There is occasional controversy over whether a big game of football devalues the day, or commercialises it. I find the arguments specious rubbish. I'm loathe to get into discussions about what people fought and died for because it becomes trite in the expression – however, if I want to attribute any meaning to it then I would suggest these men marched off to war to preserve the lifestyle and freedoms we all so cherish. Football may seem small beer, but it is a good part of our culture and in its way representative of those hopes.

Football is not life and death (though it feels it sometimes), and it doesn't pretend to be. We fight for 4 points, and no lives are on the line. Only the very lame draw those parallels. It is who we are though, proved by a crowd yesterday of 90,000 and a TV audience of millions, including thousands of ex-servicemen. It's part of the life these great guys fought for, and a day like yesterday the perfect celebration of what they stood for.

What is also often overlooked is how a game like this has put the spotlight on the Anzac tradition. The teams, the AFL, are very respectful of the day and what it means. The hype and and aura of the game feeds into the Anzac legend, which the teams and the media pay homage to. I truly believe that this game creates awareness, and in the periphery of it educates as each year other stories are highlighted.

The other argument is whether the day should be the sole provence of Essendon and Collingwood. Not surprisingly there are many envious of the tradition and granduer of the big Anzac day clash. For me it's a no-brainer. These are the two biggest and most popular footbal clubs in Australia. Support for them is tribal and vociferous. Between them they have created this tradition around which so much has accreted. They have made Anzac day this celebration, and it is the tradition and the rivalry between these two clubs that has made it so.

To change that formula would be to diminish it. The magic is in the tradition and the clubs who have built it. It would lose the glamour and mystique if it was just another home and away match.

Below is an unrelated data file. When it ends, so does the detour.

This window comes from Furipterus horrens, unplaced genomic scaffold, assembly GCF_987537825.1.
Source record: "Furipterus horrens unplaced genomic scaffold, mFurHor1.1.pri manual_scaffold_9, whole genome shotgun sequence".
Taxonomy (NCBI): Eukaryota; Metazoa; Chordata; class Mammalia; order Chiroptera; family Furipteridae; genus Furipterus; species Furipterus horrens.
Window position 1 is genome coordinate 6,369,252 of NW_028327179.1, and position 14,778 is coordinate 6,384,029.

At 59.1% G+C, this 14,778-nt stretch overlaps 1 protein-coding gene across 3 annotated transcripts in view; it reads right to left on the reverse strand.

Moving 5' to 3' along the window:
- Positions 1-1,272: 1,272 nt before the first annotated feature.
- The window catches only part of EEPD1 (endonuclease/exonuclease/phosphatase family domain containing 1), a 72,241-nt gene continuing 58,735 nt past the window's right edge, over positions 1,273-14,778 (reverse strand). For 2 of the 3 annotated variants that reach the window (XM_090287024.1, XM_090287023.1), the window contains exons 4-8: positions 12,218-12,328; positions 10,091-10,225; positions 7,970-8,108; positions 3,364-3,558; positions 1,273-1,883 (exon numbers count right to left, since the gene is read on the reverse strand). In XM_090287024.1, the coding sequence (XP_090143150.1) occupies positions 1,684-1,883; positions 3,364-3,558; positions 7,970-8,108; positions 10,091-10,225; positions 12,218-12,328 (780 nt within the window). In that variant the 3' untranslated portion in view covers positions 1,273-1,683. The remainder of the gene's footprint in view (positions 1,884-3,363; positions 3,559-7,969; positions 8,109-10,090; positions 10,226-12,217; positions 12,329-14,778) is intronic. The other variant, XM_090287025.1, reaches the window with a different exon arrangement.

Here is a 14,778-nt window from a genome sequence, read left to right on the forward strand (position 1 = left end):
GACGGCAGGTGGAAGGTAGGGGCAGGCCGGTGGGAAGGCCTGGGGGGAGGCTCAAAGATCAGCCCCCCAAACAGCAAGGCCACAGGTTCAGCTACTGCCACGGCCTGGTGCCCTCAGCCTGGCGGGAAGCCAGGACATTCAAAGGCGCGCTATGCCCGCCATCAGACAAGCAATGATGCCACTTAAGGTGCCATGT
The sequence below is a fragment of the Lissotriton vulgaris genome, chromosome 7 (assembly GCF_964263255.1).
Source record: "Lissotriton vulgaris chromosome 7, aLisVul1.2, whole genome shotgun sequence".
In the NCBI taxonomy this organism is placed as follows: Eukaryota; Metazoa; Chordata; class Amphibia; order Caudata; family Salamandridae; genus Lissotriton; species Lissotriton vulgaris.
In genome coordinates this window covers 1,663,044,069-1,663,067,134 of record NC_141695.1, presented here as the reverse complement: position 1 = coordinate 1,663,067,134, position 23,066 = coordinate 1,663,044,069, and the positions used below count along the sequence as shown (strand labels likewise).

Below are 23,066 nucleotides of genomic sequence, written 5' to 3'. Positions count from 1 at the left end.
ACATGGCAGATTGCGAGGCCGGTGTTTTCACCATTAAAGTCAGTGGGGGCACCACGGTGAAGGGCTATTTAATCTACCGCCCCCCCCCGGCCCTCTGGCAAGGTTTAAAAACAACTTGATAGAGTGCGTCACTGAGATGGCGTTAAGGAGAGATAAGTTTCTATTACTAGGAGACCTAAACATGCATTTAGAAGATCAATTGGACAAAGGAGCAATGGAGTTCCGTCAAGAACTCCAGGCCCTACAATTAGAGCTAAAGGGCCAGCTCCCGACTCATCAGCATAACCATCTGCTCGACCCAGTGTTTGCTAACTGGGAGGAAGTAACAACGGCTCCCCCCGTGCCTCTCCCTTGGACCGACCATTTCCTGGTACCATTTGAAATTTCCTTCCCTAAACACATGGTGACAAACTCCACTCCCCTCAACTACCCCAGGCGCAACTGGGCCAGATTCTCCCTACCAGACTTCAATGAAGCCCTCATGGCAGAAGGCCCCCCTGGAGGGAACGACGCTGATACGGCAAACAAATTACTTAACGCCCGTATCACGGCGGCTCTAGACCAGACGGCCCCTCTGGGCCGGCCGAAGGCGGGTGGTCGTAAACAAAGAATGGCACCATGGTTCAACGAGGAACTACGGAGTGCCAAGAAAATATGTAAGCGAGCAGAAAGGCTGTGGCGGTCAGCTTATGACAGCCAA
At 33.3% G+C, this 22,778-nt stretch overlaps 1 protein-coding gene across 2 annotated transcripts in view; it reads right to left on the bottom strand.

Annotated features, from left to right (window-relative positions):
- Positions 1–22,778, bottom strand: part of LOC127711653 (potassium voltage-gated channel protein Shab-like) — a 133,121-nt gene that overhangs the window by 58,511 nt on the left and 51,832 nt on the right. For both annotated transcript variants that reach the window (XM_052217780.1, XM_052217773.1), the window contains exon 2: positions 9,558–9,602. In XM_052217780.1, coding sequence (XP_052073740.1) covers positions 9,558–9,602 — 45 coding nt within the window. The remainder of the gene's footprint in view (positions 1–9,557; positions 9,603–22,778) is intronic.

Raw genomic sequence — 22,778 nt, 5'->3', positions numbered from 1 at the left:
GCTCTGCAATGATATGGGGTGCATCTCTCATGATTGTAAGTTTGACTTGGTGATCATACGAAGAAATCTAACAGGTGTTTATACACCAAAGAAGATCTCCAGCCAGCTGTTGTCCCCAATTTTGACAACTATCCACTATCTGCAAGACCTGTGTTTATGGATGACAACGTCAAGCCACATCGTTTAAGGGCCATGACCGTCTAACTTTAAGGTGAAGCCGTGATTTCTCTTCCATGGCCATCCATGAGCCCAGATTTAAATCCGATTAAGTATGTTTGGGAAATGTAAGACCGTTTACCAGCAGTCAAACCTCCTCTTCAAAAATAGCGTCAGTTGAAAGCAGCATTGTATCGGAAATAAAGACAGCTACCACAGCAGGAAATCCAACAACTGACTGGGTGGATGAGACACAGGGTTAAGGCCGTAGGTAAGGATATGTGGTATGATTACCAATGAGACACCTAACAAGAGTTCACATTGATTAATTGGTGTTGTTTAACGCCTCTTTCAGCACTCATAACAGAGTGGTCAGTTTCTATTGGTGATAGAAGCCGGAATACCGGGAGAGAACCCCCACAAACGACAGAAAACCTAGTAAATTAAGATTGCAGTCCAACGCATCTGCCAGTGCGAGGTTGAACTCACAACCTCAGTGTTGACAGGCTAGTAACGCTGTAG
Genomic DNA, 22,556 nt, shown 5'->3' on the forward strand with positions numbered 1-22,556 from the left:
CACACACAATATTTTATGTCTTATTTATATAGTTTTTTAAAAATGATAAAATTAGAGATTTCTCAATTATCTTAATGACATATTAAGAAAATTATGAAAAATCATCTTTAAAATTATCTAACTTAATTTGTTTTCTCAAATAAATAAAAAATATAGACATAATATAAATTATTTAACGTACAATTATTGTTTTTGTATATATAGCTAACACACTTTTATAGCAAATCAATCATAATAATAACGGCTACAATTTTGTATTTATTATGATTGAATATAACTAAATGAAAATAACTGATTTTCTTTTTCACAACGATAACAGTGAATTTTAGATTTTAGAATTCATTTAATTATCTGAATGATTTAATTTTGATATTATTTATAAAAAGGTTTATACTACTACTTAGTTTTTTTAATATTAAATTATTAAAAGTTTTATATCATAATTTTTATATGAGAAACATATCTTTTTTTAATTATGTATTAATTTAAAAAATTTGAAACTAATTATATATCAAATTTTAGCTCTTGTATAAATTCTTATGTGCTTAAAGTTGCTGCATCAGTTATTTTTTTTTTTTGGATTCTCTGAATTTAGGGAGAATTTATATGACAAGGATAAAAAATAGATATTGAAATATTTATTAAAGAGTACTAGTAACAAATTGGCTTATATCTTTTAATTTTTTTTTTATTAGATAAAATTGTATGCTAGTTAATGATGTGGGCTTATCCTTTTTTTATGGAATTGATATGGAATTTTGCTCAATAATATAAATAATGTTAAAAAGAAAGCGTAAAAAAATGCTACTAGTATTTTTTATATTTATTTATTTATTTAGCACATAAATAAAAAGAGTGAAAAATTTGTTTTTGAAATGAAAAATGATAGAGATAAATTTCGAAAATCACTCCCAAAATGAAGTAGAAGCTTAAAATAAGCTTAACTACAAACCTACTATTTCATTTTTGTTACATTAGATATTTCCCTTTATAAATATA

Footy is a good way. This is a great season so far, and the Bombers are looking good.


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The sport of Gods


Last weekend I went to a big game of footy at the MCG. Carlton versus Essendon is always hotly contested regardless of the scores on the field. The two teams hate each other, and that fierce rivalry extends to the crowd. I went with Donna, a typical Carlton supporter who hates Essendon above all others. We sat in the tightly packed members area amid supporters in the blue of Carlton and the red and black of the mighty Bombers. I was pretty relaxed, as I usually am, but desperate for a win against this mob. Donna was a bundle of nerves. I’ve been to about half a dozen of these games with her, and only once has Carlton won in that period. By the end of the day, that stat remained unchanged, though in unexpected ways, and Donna was literally all a tremble.

Great rivals make for great contests. A crowd of 80,00 helps, but there is so much history between teams like this that it will always be a desperate battle. There’s a buzz in the air as the players take the field, a crackling tension almost as the ball bounces and the crowd roars and the ball whizzes from one end to the other, bodies careen off each other and the crowd stills and roars like at the Colosseum. It’s wonderful theatre.

It was a wonderful game too. The re-born Essendon took control early and looked the goods. Then, in a few minutes, two season-ending injuries to key players turned the tide of the match. It’s tough to win, to even be properly competitive, with two players down. Gradually Carlton evened the match up, and early in the second half looked like they might skip away. Each time they got to a couple of goals lead though the Bombers would hit back against the odds.

The last quarter was like that also. Essendon kicked the first goal to go ahead by that margin before Carlton kicked the next three in a hurry to grab a handy lead. That Essendon was able to fight back once more was a testament to Essendon resilience, to a few quite remarkable moments of football, and a combination of laziness and panic by Carlton.